After dropping The Marshall Mathers LP 2 in 2013, then embarking on a record setting stadium tour over the summer, Slim Shady is back again, this time alongside his Shady Records brothers on the label release Shady XV. Em’ appears on the bulk of the tracks, with familiar faces like D12, Slaughterhouse and Yelawolf filling in elsewhere. A two-disc release, Part 1 is new material from the label, while Disc 2 is a nostalgic compilation of earlier hit singles from the Shady/Interscope imprint. 

Shady Records dropped The Re-Up, their most recent label compilation in 2006. Since then, things have changed: 50 Cent and the G-Unit crew have moved on elsewhere, while Slaughterhouse and Yelawolf have joined the team. And in comparing both albums, change is most certainly a good thing. G-Unit was as popular as ever in 2006, and since then the game has changed such that the more traditional take on “bars and rhymes” have found a consistent audience within the Rap game hierarchy. Rather than each song being broken down into X number of bars per verse, each artist comes correct with an arsenal of lyrics. Em’, specifically, is the leader and master savant. If MMLP2 was any indication of his changing rap style, Shady XV is a continuation. More often than not, his verses go on for minutes at a time as he throws down a graphic, rhyming stream of consciousness.  

Thematically, and brilliantly, Em’ takes an introspective approach to the fame he’s cultivated since “My Name Is.” He spits about the stress being almost too much to handle, yet he is still able to find pleasure in eating the competition alive. It’s a vicious cycle that has to be wearing him thin. On “Guts Over Fear” he raps: “And I’m frozen, cause there’s no more emotion for me to pull from / Just a bunch of playful songs, that I make for fun / So, to the break of dawn, here I go recycling the same old song.” This notion is touched upon on “The Monster,” as well as several of his other more recent hits. Fans are likely more aware of this monotony he speaks of, but he still manages to keep the music fresh and unique. This is a remarkable feat considering his dominance of Hip Hop both commercially and critically over the years. Somehow, the Shady one (who once regaled you with dark tales of explaining to his daughter why her mother will no longer be around) has found a way to convey the pain of success in a genuine way. He even flashes back to his more controversial tendencies, declaring on the album’s title-track, “Goddammit, I AM a misogynist.” Only fitting, considering recent headlines involving he and Iggy Azalea among others.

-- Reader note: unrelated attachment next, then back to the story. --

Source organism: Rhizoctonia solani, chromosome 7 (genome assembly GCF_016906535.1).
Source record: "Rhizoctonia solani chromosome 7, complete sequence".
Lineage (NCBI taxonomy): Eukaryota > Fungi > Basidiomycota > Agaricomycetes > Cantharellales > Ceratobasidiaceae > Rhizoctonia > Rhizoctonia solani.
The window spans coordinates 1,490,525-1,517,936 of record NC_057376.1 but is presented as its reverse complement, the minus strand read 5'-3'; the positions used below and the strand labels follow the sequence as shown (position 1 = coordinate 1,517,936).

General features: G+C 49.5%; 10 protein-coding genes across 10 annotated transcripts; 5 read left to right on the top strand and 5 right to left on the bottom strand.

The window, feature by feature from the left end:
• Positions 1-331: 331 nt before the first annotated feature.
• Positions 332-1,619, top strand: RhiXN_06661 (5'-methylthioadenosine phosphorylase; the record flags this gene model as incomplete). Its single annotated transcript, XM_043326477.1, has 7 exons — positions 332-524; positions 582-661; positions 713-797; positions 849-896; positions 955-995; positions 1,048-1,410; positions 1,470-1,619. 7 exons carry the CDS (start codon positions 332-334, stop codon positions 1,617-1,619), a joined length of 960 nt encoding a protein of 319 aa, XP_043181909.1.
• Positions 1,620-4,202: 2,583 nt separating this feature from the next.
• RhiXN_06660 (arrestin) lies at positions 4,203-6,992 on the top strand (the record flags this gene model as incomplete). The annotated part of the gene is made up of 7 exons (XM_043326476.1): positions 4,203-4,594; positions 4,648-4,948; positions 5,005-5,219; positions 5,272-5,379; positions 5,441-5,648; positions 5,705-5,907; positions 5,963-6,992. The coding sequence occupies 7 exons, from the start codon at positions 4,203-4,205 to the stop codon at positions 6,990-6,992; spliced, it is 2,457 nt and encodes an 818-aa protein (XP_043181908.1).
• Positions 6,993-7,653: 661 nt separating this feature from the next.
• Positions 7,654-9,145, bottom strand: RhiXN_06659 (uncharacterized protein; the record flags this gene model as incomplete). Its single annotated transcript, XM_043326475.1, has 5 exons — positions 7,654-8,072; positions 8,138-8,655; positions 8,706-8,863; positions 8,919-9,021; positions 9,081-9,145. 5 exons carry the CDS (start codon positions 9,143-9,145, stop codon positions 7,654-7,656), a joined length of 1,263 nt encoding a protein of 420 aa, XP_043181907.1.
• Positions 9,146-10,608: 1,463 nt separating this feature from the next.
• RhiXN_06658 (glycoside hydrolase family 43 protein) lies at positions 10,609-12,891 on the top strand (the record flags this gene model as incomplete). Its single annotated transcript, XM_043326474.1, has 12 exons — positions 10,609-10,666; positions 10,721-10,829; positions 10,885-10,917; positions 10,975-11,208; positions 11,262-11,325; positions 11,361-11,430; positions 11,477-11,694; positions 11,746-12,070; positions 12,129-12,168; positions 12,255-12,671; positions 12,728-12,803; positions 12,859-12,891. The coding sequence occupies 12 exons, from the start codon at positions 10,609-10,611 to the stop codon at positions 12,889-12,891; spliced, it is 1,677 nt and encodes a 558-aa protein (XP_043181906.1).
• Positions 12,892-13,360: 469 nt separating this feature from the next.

Aside from Marshall, Shady XV also celebrates the artistry of the rest of the team. Yelawolf and Royce Da 5’9 stand out in particular for their versatility. Fans of both artists will be pleased to hear them deviate for this album. Yela shines on “Down,” while Royce holds his own alongside Em’ on “Psychopath Killer.” In keeping with the theme of nothing but straight bars, the Slaughterhouse track “Y’all Already Know” is particularly down home. Joell Ortiz, Crooked I, Joe Budden and Royce all go in over a DJ Premier beat swollen with nostalgia. The song, with a vintage, Premo sample-based beat, is a throwback of sorts to ‘90s era Hip Hop, and musically represents a break from the rest of the album. Premier obviously leaves his mark here, but Em’s production is nothing to sneeze at either. Shady XV reinforces the notion that he has gone from a student of the “Dr. Dre School” of production to a legitimate rapper/producer. 

As previously mentioned, Disc 2 is a nice inclusion for fans that remember the music coming out of the Shady/Interscope camp 10 years ago. With the help of some fine tuning and mastering, the disc is a nice trip down memory lane, with cuts from 50 Cent, Obie Trice, and D12, as well as a few 8 Mile Soundtrack cuts. There is also a demo version of “Lose Yourself,” which is a hell of a lot of fun to listen to back-to-back with the original. The latter artists may not be Shady emcees anymore, but their inclusion on the album speaks to the respect that remains among all parties. 

Some songs border on perfection. A few more are just solidly average. Yet, it all balances out, and the rhymes on full display make Shady XV a great compilation release. Fans of Eminem can keep themselves occupied with this one, while also getting a chance to hear what’s new from the Slaughterhouse gang, Yelawolf, and D12. The most important takeaway is the growth of the Shady Records conglomerate since The Re-Up. Times have changed and so has the Rap game, but Eminem and his unit have adapted accordingly and have managed to usher from the deep a compilation album that is a worthwhile addition to the Shady oeuvre.